“…no studies have been completed yet.”  This snippet from the Cleveland Clinic is a bit misleading.  How come?

It should read that there haven’t been any accepted studies performed.  This blanket statement also causes providers and patients to look the other way.

Can You Advertise Medical Misinformation? 

Non-FDA approved supplements (of which there are many) can’t be recommended or advertised by physicians for the Coronavirus.  We should look a bit deeper at this.

Currently the only acceptable exhortation from medical professionals is the vaccine.  Seems a bit shortsighted to only have one option don’t you think?

Providers who stray from this narrative face sanctions at the state and federal level.  Many have families to support so risk avoidance is common practice.  

And how about the earlier claim on vitamin C not having any completed clinical trials?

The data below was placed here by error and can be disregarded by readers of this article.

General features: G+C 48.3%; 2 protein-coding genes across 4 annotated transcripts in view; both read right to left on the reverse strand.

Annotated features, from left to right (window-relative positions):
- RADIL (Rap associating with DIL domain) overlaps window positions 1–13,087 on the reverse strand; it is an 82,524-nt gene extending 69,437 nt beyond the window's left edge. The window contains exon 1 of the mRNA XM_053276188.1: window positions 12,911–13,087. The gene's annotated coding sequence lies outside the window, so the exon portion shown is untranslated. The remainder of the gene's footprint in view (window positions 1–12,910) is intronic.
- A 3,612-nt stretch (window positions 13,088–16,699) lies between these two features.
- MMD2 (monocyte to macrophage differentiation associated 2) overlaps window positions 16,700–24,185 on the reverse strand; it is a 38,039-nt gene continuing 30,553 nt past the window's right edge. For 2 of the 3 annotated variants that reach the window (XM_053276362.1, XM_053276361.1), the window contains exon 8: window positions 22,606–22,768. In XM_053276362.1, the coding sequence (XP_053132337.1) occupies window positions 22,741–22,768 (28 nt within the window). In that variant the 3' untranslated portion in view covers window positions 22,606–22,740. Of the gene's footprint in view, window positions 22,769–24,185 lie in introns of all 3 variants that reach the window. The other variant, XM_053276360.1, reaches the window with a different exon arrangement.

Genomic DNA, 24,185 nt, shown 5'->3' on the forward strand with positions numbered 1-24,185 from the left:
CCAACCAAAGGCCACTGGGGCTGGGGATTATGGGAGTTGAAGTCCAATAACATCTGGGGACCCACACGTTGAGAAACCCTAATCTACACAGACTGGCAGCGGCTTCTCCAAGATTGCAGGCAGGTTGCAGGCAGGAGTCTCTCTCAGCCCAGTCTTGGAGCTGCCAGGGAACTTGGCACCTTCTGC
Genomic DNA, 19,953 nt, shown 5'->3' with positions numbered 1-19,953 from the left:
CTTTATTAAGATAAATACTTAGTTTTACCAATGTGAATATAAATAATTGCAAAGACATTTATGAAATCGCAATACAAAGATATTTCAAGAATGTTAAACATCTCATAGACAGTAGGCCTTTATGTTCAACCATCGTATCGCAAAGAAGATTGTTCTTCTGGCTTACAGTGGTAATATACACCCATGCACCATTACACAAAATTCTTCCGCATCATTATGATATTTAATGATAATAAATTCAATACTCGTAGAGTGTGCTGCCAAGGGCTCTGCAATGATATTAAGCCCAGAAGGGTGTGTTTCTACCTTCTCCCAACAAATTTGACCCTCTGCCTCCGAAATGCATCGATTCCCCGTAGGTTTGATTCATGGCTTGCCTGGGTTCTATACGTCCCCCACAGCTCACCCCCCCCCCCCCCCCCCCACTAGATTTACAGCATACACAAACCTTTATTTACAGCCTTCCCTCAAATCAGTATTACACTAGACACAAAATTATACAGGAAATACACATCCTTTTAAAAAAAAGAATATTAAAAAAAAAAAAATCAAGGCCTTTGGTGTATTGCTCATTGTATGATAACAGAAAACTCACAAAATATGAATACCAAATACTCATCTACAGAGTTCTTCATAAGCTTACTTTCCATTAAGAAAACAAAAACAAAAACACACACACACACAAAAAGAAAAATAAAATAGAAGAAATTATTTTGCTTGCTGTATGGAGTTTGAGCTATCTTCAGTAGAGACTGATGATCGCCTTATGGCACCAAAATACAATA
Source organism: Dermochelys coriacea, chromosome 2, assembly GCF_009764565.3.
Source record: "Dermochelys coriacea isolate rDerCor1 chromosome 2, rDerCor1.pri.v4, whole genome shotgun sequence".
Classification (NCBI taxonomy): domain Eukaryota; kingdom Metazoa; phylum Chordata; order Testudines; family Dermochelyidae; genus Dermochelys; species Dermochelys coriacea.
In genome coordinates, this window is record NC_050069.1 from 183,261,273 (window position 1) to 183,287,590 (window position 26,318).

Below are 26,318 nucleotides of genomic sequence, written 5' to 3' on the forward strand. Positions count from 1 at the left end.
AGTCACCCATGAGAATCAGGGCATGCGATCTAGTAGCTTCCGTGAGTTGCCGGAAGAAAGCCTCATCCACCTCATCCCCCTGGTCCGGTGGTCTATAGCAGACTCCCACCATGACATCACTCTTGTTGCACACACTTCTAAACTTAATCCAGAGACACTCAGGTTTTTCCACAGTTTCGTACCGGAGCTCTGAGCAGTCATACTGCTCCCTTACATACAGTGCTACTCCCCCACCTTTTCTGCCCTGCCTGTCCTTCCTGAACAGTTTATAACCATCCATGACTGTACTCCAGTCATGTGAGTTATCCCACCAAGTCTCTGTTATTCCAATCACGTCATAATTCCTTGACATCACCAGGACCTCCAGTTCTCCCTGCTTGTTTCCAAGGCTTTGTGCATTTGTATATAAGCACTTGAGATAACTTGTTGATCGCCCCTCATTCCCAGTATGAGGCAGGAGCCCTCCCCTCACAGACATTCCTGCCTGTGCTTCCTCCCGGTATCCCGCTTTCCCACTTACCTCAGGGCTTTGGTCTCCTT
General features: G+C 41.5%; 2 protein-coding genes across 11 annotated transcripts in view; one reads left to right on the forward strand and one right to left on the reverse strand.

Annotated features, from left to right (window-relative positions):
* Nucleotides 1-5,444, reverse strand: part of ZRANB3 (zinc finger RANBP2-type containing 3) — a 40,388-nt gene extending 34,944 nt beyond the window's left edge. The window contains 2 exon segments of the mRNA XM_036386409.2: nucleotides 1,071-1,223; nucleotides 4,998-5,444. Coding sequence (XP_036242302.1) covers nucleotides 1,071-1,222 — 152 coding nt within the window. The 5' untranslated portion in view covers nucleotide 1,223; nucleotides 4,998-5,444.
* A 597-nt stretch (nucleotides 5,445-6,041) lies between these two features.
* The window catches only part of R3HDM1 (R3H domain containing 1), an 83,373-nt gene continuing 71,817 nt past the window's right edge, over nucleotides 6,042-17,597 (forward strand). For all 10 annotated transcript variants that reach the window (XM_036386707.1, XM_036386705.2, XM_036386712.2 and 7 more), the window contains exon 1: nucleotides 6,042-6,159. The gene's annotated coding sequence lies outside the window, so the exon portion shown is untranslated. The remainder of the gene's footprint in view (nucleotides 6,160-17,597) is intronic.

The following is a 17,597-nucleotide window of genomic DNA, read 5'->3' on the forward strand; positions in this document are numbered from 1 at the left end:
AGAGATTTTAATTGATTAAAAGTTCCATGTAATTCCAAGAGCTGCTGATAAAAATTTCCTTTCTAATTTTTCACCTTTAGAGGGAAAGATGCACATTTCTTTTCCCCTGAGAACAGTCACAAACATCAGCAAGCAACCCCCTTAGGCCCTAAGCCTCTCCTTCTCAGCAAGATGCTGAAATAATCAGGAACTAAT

Here’s the thing with these randomized controlled studies.  

  • They run in the millions of dollars
  • Vaccines are patentable but naturally occurring supplements are harder to get approved  

The conundrum is two fold.  

  1. The ROI for supplement companies isn’t great enough to conduct trials
  2. FDA and other government agencies claim trials are needed for legitimacy 

So what’s the solution?

Elijah Wordsmith and Solutions to Medical Misinformation

Generally, the public looks to healthcare for what should fall under the category of medical misinformation. 

As a result, the easiest solution is for medicine to be honest when they are wrong.  The net result would be a public more likely to confidently accept their determinations.  

And here’s where healthcare content writing plays a pivotal role.  Being able to translate agreed upon medical information into simple language isn’t easy.  A skilled writer will take this “medicalese” and create clear messaging.  

Elijah Wordsmith content writing also “verbalizes” the more individualized care current and prospective patients receive from you. 

Bring the human side back by sharing stories that impacted you or your staff.  Plus enjoy a boost in patient retention and new referrals for a “holistic practice that truly cares.”  

Take the first step towards standing out online and schedule a discovery call today!